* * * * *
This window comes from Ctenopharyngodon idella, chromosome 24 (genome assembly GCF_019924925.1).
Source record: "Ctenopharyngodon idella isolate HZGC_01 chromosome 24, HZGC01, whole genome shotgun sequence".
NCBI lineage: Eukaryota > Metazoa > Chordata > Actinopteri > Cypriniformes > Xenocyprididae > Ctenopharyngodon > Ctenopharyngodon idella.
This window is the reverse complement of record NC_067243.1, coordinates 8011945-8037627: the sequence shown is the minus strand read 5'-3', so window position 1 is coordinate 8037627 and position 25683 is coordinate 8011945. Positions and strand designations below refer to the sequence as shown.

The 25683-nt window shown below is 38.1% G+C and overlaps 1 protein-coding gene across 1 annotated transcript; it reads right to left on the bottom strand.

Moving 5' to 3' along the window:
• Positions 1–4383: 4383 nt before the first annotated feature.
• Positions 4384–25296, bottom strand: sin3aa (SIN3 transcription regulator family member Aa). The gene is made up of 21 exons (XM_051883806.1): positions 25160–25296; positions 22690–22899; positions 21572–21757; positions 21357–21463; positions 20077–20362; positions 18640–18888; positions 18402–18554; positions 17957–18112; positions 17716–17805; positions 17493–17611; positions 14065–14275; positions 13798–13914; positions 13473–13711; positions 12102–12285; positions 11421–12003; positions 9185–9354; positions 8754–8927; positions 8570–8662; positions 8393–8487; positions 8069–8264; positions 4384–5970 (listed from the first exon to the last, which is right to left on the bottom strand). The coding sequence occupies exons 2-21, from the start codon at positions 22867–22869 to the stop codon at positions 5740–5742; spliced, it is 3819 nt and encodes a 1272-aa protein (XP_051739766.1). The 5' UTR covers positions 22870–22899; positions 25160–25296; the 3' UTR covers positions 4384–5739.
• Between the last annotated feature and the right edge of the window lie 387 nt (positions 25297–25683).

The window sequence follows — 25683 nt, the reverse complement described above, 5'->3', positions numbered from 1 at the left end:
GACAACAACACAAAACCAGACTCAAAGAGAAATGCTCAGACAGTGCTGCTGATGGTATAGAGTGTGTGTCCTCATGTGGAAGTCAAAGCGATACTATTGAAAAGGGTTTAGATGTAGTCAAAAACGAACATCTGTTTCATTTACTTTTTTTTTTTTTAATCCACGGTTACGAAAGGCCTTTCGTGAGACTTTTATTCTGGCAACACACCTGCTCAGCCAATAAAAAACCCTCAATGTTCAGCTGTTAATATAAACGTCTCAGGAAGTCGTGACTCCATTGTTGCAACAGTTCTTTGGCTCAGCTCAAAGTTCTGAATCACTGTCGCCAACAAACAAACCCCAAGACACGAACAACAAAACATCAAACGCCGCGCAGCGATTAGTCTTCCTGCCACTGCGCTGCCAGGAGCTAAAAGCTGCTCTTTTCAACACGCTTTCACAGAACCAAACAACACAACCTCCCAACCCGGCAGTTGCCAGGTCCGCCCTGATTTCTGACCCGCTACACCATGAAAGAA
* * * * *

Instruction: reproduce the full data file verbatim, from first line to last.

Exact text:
This window comes from Ctenopharyngodon idella, chromosome 24 (genome assembly GCF_019924925.1).
Source record: "Ctenopharyngodon idella isolate HZGC_01 chromosome 24, HZGC01, whole genome shotgun sequence".
NCBI lineage: Eukaryota > Metazoa > Chordata > Actinopteri > Cypriniformes > Xenocyprididae > Ctenopharyngodon > Ctenopharyngodon idella.
This window is the reverse complement of record NC_067243.1, coordinates 8011945-8037627: the sequence shown is the minus strand read 5'-3', so window position 1 is coordinate 8037627 and position 25683 is coordinate 8011945. Positions and strand designations below refer to the sequence as shown.

The 25683-nt window shown below is 38.1% G+C and overlaps 1 protein-coding gene across 1 annotated transcript; it reads right to left on the bottom strand.

Moving 5' to 3' along the window:
• Positions 1–4383: 4383 nt before the first annotated feature.
• Positions 4384–25296, bottom strand: sin3aa (SIN3 transcription regulator family member Aa). The gene is made up of 21 exons (XM_051883806.1): positions 25160–25296; positions 22690–22899; positions 21572–21757; positions 21357–21463; positions 20077–20362; positions 18640–18888; positions 18402–18554; positions 17957–18112; positions 17716–17805; positions 17493–17611; positions 14065–14275; positions 13798–13914; positions 13473–13711; positions 12102–12285; positions 11421–12003; positions 9185–9354; positions 8754–8927; positions 8570–8662; positions 8393–8487; positions 8069–8264; positions 4384–5970 (listed from the first exon to the last, which is right to left on the bottom strand). The coding sequence occupies exons 2-21, from the start codon at positions 22867–22869 to the stop codon at positions 5740–5742; spliced, it is 3819 nt and encodes a 1272-aa protein (XP_051739766.1). The 5' UTR covers positions 22870–22899; positions 25160–25296; the 3' UTR covers positions 4384–5739.
• Between the last annotated feature and the right edge of the window lie 387 nt (positions 25297–25683).

The window sequence follows — 25683 nt, the reverse complement described above, 5'->3', positions numbered from 1 at the left end:
GACAACAACACAAAACCAGACTCAAAGAGAAATGCTCAGACAGTGCTGCTGATGGTATAGAGTGTGTGTCCTCATGTGGAAGTCAAAGCGATACTATTGAAAAGGGTTTAGATGTAGTCAAAAACGAACATCTGTTTCATTTACTTTTTTTTTTTTTAATCCACGGTTACGAAAGGCCTTTCGTGAGACTTTTATTCTGGCAACACACCTGCTCAGCCAATAAAAAACCCTCAATGTTCAGCTGTTAATATAAACGTCTCAGGAAGTCGTGACTCCATTGTTGCAACAGTTCTTTGGCTCAGCTCAAAGTTCTGAATCACTGTCGCCAACAAACAAACCCCAAGACACGAACAACAAAACATCAAACGCCGCGCAGCGATTAGTCTTCCTGCCACTGCGCTGCCAGGAGCTAAAAGCTGCTCTTTTCAACACGCTTTCACAGAACCAAACAACACAACCTCCCAACCCGGCAGTTGCCAGGTCCGCCCTGATTTCTGACCCGCTACACCATGAAAGAA